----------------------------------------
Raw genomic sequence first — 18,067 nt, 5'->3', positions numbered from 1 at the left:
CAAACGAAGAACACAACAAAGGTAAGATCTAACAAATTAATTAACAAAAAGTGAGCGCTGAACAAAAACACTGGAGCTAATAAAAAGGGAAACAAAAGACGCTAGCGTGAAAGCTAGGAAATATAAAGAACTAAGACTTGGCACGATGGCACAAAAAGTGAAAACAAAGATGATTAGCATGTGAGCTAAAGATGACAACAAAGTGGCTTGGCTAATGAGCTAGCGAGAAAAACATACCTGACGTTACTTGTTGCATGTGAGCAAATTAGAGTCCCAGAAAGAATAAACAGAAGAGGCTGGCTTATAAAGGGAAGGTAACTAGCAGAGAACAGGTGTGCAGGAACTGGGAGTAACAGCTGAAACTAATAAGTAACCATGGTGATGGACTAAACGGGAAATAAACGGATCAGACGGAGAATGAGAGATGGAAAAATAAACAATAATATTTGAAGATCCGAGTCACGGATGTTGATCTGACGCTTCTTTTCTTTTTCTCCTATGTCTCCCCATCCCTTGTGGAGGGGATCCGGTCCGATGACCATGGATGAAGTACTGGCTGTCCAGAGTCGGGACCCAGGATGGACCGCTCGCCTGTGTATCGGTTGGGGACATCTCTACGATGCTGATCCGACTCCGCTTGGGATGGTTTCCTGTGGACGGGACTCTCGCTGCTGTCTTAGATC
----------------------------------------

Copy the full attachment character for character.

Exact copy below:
Raw genomic sequence first — 18,067 nt, 5'->3', positions numbered from 1 at the left:
CAAACGAAGAACACAACAAAGGTAAGATCTAACAAATTAATTAACAAAAAGTGAGCGCTGAACAAAAACACTGGAGCTAATAAAAAGGGAAACAAAAGACGCTAGCGTGAAAGCTAGGAAATATAAAGAACTAAGACTTGGCACGATGGCACAAAAAGTGAAAACAAAGATGATTAGCATGTGAGCTAAAGATGACAACAAAGTGGCTTGGCTAATGAGCTAGCGAGAAAAACATACCTGACGTTACTTGTTGCATGTGAGCAAATTAGAGTCCCAGAAAGAATAAACAGAAGAGGCTGGCTTATAAAGGGAAGGTAACTAGCAGAGAACAGGTGTGCAGGAACTGGGAGTAACAGCTGAAACTAATAAGTAACCATGGTGATGGACTAAACGGGAAATAAACGGATCAGACGGAGAATGAGAGATGGAAAAATAAACAATAATATTTGAAGATCCGAGTCACGGATGTTGATCTGACGCTTCTTTTCTTTTTCTCCTATGTCTCCCCATCCCTTGTGGAGGGGATCCGGTCCGATGACCATGGATGAAGTACTGGCTGTCCAGAGTCGGGACCCAGGATGGACCGCTCGCCTGTGTATCGGTTGGGGACATCTCTACGATGCTGATCCGACTCCGCTTGGGATGGTTTCCTGTGGACGGGACTCTCGCTGCTGTCTTAGATC